# $A$ local Noetherian ring with principal maximal ideal implies PIR?

Suppose that $A$ is a local Noetherian ring with principal maximal ideal. Can we prove that every ideal of $A$ is principal?

I tried to exploit the Noetherian property on the set of non-principal ideals obtaining that (if the statement is false) there must exist a prime non-principal ideal but I can't conclude nothing.

• I think you have to add "integral". – Captain Lama Jun 8 '16 at 17:59
• Much more is true: you can even drop the "local" condition. It's a famous theorem of Kaplansky that a commutative Noetherian ring is a principal ideal ring iff the maximal ideals are principal. – rschwieb Jun 8 '16 at 18:04
• I would try to look at the proof in the domain case (this should be in Atiyah-Macdonald, for example) and see where, if anywhere (I'm starting to think it's true), things break down. It looks like $A$ is $1$-dimensional. If $I$ is $\mathfrak{m}$-primary then everything should go through, but if not then it's not clear to me what to do. – Hoot Jun 8 '16 at 18:07
• @CaptainLama Not entirely sure which 'integral' you wanted to add, but see the first page of this – rschwieb Jun 8 '16 at 18:10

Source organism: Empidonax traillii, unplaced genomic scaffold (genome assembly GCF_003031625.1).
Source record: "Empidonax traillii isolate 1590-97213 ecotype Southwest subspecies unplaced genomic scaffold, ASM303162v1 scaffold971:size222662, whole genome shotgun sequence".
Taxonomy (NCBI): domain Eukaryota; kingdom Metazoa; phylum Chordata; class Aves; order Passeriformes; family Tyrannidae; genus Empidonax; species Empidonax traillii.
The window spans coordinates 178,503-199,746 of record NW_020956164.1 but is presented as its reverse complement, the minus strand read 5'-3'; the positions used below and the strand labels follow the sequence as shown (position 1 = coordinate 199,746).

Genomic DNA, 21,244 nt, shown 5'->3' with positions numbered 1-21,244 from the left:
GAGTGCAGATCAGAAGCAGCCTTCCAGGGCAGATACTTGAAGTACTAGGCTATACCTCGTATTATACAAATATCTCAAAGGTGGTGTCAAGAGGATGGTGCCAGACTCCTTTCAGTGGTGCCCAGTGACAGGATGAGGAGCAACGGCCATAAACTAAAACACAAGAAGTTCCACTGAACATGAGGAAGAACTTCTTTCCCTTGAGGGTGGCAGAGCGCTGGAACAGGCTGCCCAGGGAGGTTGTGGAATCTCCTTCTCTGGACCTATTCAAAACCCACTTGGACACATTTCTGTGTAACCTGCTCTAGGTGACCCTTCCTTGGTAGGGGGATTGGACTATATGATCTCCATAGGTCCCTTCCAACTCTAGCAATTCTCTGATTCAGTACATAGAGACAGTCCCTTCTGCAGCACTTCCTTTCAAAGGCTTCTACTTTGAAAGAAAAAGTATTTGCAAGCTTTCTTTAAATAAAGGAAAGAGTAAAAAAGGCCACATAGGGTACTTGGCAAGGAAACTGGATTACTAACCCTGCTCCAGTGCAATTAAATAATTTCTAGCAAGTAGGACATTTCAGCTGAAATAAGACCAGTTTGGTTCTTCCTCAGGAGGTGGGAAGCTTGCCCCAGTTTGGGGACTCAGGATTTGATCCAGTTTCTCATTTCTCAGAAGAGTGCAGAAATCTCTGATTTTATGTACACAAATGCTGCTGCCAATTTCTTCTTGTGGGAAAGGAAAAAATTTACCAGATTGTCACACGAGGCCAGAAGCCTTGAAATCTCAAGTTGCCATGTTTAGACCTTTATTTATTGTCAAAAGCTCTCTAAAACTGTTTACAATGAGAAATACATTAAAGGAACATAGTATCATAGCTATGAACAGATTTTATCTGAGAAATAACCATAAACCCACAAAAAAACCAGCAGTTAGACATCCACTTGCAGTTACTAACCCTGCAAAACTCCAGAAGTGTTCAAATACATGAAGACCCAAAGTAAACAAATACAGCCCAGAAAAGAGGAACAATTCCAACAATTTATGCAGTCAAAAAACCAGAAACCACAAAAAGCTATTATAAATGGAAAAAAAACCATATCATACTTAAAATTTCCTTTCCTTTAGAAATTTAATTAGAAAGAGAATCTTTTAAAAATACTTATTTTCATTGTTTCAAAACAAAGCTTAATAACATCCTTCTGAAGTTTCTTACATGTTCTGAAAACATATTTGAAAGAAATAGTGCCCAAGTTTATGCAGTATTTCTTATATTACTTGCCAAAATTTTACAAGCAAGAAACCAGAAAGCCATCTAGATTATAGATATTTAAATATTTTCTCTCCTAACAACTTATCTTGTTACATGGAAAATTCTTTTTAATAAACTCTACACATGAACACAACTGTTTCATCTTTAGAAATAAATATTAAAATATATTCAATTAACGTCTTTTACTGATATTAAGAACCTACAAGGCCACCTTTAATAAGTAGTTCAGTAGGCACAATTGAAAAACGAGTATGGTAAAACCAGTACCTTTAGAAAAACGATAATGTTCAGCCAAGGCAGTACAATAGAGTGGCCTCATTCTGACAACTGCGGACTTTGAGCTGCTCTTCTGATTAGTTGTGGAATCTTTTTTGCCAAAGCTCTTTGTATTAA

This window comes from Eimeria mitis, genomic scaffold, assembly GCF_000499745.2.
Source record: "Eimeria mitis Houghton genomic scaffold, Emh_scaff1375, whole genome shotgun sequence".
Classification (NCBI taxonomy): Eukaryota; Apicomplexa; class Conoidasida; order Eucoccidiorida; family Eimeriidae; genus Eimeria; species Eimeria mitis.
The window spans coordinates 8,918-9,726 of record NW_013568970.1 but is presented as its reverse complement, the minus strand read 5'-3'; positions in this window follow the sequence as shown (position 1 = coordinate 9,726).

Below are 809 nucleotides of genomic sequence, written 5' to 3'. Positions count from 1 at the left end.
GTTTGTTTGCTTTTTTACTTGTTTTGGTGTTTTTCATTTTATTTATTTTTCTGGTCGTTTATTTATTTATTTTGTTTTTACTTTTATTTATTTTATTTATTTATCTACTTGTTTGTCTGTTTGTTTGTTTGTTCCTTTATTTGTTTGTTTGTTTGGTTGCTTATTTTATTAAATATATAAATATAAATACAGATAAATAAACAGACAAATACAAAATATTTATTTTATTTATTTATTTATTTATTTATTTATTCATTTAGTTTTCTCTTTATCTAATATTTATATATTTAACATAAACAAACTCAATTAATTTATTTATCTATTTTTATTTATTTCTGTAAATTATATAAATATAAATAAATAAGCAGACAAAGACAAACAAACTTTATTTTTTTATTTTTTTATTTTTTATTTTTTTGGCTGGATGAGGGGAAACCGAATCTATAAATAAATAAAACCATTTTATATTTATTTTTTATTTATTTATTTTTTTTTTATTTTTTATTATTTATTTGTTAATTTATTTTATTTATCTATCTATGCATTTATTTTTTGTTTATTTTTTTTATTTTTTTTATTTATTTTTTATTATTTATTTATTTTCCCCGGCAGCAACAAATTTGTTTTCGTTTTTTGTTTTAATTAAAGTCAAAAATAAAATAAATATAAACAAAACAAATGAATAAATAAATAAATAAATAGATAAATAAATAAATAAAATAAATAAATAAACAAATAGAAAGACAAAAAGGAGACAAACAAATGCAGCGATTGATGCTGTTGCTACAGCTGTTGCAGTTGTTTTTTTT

• Well, "drop the local condition" isn't really what I intended, I really mean that you can rephrase it to "all maximal ideals principal" and get more rings than local rings. – rschwieb Jun 8 '16 at 18:11

Let $I \subset (m)$ be a non-zero ideal. Define $n := \min \{ s \geq 1 | \exists x \in I \text{ such that } x \in (m)^s \setminus (m)^{s+1} \}$.
First, we have to show that $n < \infty$, i.e. we have to show that $I$ is not contained in $\bigcap\limits_{s \geq 1} (m)^s$, i.e. we have to show $\bigcap\limits_{s \geq 1} (m)^s=0$. This is clear with Krull's intersection theorem, but I don't want to invoke any theorem, so I will give an argument in this case:
Let $a$ be contained in that intersection, in particular $a=mb$ for some $b \in A$. I claim that $b$ is also contained in that intersection: If not, $b$ is non-zero in some $(m)^s/(m)^{s+1}$. Since this is a one-dimensional vector-space, we obtain that $b$ generates $(m)^s/(m)^{s+1}$. By Nakayama, $b$ generates $(m)^s$, i.e. $a$ generates $(m)^{s+1}$. In particular $a \notin (m)^{s+2}$, contradiction!
Thus, we have shown $(m) \bigcap\limits_{s \geq 1} (m)^s = \bigcap\limits_{s \geq 1} (m)^s$, i.e. $\bigcap\limits_{s \geq 1} (m)^s=0$ by Nakayama. This is where we need the noetherian hypothesis, because we need to guarantee that $\bigcap\limits_{s \geq 1} (m)^s$ is a priori finitely generated to invoke Nakayama.
Now it is very easy to show that $I=(m)^n=(m^n)$ holds: By the minimality of $n$, we have $I \subset (m)^n$ and we have some $x \in I$ with $x \notin (m)^{n+1}$. Again invoking Nakayama, we get $(x)=(m)^n$, i.e. $I \subset (m)^n=(x) \subset I$. The proof ends here.